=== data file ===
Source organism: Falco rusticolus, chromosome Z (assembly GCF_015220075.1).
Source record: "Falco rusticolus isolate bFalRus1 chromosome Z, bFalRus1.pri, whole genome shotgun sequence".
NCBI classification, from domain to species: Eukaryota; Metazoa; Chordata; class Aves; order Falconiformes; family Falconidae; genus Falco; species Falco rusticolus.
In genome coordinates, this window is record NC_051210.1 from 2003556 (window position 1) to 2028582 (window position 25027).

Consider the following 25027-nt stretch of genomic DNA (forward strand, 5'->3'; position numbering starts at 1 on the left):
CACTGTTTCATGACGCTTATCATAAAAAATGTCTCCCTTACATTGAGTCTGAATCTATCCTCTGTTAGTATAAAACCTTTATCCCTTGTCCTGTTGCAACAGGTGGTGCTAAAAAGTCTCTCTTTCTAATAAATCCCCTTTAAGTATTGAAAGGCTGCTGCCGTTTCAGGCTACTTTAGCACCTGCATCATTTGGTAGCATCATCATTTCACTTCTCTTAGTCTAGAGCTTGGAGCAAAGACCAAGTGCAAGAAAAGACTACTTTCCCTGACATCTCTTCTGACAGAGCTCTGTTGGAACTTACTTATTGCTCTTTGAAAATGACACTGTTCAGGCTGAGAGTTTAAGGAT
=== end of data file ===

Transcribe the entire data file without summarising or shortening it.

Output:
Source organism: Falco rusticolus, chromosome Z (assembly GCF_015220075.1).
Source record: "Falco rusticolus isolate bFalRus1 chromosome Z, bFalRus1.pri, whole genome shotgun sequence".
NCBI classification, from domain to species: Eukaryota; Metazoa; Chordata; class Aves; order Falconiformes; family Falconidae; genus Falco; species Falco rusticolus.
In genome coordinates, this window is record NC_051210.1 from 2003556 (window position 1) to 2028582 (window position 25027).

Consider the following 25027-nt stretch of genomic DNA (forward strand, 5'->3'; position numbering starts at 1 on the left):
CACTGTTTCATGACGCTTATCATAAAAAATGTCTCCCTTACATTGAGTCTGAATCTATCCTCTGTTAGTATAAAACCTTTATCCCTTGTCCTGTTGCAACAGGTGGTGCTAAAAAGTCTCTCTTTCTAATAAATCCCCTTTAAGTATTGAAAGGCTGCTGCCGTTTCAGGCTACTTTAGCACCTGCATCATTTGGTAGCATCATCATTTCACTTCTCTTAGTCTAGAGCTTGGAGCAAAGACCAAGTGCAAGAAAAGACTACTTTCCCTGACATCTCTTCTGACAGAGCTCTGTTGGAACTTACTTATTGCTCTTTGAAAATGACACTGTTCAGGCTGAGAGTTTAAGGAT